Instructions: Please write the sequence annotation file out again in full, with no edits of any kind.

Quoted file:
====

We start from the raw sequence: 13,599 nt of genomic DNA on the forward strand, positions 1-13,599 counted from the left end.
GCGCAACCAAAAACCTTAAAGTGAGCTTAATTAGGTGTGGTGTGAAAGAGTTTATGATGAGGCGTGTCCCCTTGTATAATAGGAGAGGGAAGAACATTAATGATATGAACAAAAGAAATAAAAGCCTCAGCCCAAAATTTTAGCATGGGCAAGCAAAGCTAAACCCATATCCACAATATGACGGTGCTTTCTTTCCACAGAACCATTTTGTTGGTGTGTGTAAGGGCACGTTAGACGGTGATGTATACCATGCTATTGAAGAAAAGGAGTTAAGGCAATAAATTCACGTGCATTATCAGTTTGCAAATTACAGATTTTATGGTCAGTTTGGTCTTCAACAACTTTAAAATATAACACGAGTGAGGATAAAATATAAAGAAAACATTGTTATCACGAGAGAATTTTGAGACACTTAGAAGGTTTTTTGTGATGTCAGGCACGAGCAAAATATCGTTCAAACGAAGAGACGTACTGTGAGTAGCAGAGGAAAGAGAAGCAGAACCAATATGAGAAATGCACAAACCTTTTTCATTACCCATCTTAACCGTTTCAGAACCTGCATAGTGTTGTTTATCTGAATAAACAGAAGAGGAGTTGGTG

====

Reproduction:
We start from the raw sequence: 13,599 nt of genomic DNA on the forward strand, positions 1-13,599 counted from the left end.
GCGCAACCAAAAACCTTAAAGTGAGCTTAATTAGGTGTGGTGTGAAAGAGTTTATGATGAGGCGTGTCCCCTTGTATAATAGGAGAGGGAAGAACATTAATGATATGAACAAAAGAAATAAAAGCCTCAGCCCAAAATTTTAGCATGGGCAAGCAAAGCTAAACCCATATCCACAATATGACGGTGCTTTCTTTCCACAGAACCATTTTGTTGGTGTGTGTAAGGGCACGTTAGACGGTGATGTATACCATGCTATTGAAGAAAAGGAGTTAAGGCAATAAATTCACGTGCATTATCAGTTTGCAAATTACAGATTTTATGGTCAGTTTGGTCTTCAACAACTTTAAAATATAACACGAGTGAGGATAAAATATAAAGAAAACATTGTTATCACGAGAGAATTTTGAGACACTTAGAAGGTTTTTTGTGATGTCAGGCACGAGCAAAATATCGTTCAAACGAAGAGACGTACTGTGAGTAGCAGAGGAAAGAGAAGCAGAACCAATATGAGAAATGCACAAACCTTTTTCATTACCCATCTTAACCGTTTCAGAACCTGCATAGTGTTGTTTATCTGAATAAACAGAAGAGGAGTTGGTG